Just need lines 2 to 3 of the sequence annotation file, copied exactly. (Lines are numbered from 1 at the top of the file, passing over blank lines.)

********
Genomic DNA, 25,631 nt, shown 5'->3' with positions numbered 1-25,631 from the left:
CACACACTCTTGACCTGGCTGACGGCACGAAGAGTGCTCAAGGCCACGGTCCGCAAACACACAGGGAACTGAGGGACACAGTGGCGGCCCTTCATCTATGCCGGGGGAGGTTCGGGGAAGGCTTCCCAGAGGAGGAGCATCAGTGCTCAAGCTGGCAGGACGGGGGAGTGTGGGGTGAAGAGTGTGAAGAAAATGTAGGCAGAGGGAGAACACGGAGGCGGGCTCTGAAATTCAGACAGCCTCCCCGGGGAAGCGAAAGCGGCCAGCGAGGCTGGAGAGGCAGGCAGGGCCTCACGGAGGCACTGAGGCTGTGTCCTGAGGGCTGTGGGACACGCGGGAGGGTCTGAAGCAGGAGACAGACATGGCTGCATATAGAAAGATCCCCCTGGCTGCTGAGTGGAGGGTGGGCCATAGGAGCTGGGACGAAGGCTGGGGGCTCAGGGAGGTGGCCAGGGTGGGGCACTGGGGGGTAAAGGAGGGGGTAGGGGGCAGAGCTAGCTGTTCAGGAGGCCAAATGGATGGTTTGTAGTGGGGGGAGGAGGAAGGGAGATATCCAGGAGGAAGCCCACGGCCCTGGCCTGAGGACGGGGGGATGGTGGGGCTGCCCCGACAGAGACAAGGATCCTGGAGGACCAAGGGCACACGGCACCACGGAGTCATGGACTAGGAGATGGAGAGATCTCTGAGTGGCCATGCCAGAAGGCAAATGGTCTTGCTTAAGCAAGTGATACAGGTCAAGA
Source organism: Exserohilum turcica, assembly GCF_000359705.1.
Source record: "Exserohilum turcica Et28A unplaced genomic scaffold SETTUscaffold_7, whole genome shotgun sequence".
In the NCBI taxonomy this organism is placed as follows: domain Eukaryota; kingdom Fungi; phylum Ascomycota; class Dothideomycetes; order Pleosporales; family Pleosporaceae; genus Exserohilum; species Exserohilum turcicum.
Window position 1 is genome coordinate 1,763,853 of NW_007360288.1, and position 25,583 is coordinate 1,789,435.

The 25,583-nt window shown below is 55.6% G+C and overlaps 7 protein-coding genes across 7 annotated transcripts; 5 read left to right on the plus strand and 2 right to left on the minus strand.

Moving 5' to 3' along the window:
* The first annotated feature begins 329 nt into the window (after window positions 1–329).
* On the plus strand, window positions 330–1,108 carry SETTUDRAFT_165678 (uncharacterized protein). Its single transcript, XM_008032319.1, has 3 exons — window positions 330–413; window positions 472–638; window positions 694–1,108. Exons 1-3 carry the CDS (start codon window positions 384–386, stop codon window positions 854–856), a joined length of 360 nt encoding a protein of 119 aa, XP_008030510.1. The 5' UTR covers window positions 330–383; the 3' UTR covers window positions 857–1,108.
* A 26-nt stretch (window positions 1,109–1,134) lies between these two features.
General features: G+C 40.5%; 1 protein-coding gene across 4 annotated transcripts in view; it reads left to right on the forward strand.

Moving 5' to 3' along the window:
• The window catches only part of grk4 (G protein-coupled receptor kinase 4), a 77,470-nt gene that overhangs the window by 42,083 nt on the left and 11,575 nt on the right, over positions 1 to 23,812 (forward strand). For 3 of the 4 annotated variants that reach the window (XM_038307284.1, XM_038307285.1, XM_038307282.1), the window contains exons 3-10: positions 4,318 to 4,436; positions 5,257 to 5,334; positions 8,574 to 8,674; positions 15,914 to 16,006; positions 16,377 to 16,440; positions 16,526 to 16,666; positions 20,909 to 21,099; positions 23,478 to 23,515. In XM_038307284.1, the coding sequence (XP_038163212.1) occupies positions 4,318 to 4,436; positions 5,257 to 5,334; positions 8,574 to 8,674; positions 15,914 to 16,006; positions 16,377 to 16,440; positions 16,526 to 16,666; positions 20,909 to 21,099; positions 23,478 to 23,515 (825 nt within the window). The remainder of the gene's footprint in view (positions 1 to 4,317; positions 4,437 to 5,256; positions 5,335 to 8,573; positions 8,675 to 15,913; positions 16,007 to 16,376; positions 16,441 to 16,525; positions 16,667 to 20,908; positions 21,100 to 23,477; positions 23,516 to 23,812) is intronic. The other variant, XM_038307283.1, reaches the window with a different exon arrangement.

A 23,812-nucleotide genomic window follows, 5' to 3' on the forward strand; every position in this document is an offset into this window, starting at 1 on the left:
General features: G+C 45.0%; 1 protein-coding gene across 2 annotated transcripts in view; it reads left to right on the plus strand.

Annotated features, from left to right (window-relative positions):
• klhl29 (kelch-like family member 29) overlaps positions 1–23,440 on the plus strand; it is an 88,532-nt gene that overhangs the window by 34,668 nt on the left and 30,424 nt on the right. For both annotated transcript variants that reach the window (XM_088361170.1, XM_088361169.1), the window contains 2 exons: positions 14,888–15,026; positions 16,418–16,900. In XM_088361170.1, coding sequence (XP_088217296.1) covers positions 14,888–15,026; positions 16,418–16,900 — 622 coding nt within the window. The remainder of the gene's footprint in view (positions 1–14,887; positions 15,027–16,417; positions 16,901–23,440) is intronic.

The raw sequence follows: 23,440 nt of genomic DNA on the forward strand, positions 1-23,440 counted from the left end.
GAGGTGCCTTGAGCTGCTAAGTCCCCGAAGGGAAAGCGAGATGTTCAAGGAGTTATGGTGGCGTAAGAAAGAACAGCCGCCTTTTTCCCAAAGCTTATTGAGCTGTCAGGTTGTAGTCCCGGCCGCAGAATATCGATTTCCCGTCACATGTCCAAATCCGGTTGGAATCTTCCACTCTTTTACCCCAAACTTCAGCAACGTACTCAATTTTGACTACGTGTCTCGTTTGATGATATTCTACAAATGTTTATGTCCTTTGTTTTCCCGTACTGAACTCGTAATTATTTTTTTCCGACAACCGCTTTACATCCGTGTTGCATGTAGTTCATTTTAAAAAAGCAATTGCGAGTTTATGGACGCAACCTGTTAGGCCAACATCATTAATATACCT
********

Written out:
CACACACTCTTGACCTGGCTGACGGCACGAAGAGTGCTCAAGGCCACGGTCCGCAAACACACAGGGAACTGAGGGACACAGTGGCGGCCCTTCATCTATGCCGGGGGAGGTTCGGGGAAGGCTTCCCAGAGGAGGAGCATCAGTGCTCAAGCTGGCAGGACGGGGGAGTGTGGGGTGAAGAGTGTGAAGAAAATGTAGGCAGAGGGAGAACACGGAGGCGGGCTCTGAAATTCAGACAGCCTCCCCGGGGAAGCGAAAGCGGCCAGCGAGGCTGGAGAGGCAGGCAGGGCCTCACGGAGGCACTGAGGCTGTGTCCTGAGGGCTGTGGGACACGCGGGAGGGTCTGAAGCAGGAGACAGACATGGCTGCATATAGAAAGATCCCCCTGGCTGCTGAGTGGAGGGTGGGCCATAGGAGCTGGGACGAAGGCTGGGGGCTCAGGGAGGTGGCCAGGGTGGGGCACTGGGGGGTAAAGGAGGGGGTAGGGGGCAGAGCTAGCTGTTCAGGAGGCCAAATGGATGGTTTGTAGTGGGGGGAGGAGGAAGGGAGATATCCAGGAGGAAGCCCACGGCCCTGGCCTGAGGACGGGGGGATGGTGGGGCTGCCCCGACAGAGACAAGGATCCTGGAGGACCAAGGGCACACGGCACCACGGAGTCATGGACTAGGAGATGGAGAGATCTCTGAGTGGCCATGCCAGAAGGCAAATGGTCTTGCTTAAGCAAGTGATACAGGTCAAGA
Source organism: Exserohilum turcica, assembly GCF_000359705.1.